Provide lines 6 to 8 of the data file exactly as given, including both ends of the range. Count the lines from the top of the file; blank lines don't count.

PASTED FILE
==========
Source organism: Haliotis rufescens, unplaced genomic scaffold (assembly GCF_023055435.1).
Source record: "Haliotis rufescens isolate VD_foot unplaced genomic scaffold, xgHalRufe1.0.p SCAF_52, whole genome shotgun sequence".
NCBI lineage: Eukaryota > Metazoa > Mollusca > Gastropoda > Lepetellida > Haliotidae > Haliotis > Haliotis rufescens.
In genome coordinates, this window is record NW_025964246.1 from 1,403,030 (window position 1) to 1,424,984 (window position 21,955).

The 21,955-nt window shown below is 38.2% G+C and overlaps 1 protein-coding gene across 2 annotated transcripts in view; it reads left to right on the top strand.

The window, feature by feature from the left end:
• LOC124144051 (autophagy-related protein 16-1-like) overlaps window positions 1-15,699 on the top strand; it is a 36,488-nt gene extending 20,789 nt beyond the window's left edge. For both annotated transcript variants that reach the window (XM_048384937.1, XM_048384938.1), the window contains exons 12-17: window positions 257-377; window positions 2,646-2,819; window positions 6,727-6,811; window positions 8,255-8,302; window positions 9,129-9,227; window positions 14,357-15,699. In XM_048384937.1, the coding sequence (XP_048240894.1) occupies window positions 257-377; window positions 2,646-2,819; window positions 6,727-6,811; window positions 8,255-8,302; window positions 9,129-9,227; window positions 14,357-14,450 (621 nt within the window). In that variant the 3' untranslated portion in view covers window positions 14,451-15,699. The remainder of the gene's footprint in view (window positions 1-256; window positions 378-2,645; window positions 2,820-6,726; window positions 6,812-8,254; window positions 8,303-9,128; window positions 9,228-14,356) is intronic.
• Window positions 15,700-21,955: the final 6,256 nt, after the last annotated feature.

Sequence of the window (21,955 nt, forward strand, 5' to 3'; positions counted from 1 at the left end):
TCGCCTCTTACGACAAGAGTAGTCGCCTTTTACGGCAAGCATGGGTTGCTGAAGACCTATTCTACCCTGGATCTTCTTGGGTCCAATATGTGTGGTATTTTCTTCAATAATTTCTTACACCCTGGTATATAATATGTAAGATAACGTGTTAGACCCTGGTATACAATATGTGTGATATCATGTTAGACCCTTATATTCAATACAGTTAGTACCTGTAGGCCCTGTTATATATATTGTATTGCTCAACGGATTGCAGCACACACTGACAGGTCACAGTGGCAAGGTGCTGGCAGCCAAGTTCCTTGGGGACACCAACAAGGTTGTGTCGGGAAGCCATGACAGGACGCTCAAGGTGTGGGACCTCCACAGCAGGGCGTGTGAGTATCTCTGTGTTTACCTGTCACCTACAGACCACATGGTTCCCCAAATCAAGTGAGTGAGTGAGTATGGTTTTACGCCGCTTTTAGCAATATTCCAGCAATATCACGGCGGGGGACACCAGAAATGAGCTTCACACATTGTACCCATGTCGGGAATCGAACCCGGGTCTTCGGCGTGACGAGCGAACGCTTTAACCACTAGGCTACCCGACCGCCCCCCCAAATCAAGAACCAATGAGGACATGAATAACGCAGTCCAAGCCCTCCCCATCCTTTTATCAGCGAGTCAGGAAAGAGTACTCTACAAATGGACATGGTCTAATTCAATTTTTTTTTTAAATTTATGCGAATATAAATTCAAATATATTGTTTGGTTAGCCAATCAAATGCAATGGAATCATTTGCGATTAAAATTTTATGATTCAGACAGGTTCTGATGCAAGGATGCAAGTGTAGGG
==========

The window, feature by feature from the left end:
• LOC124144051 (autophagy-related protein 16-1-like) overlaps window positions 1-15,699 on the top strand; it is a 36,488-nt gene extending 20,789 nt beyond the window's left edge. For both annotated transcript variants that reach the window (XM_048384937.1, XM_048384938.1), the window contains exons 12-17: window positions 257-377; window positions 2,646-2,819; window positions 6,727-6,811; window positions 8,255-8,302; window positions 9,129-9,227; window positions 14,357-15,699. In XM_048384937.1, the coding sequence (XP_048240894.1) occupies window positions 257-377; window positions 2,646-2,819; window positions 6,727-6,811; window positions 8,255-8,302; window positions 9,129-9,227; window positions 14,357-14,450 (621 nt within the window). In that variant the 3' untranslated portion in view covers window positions 14,451-15,699. The remainder of the gene's footprint in view (window positions 1-256; window positions 378-2,645; window positions 2,820-6,726; window positions 6,812-8,254; window positions 8,303-9,128; window positions 9,228-14,356) is intronic.
• Window positions 15,700-21,955: the final 6,256 nt, after the last annotated feature.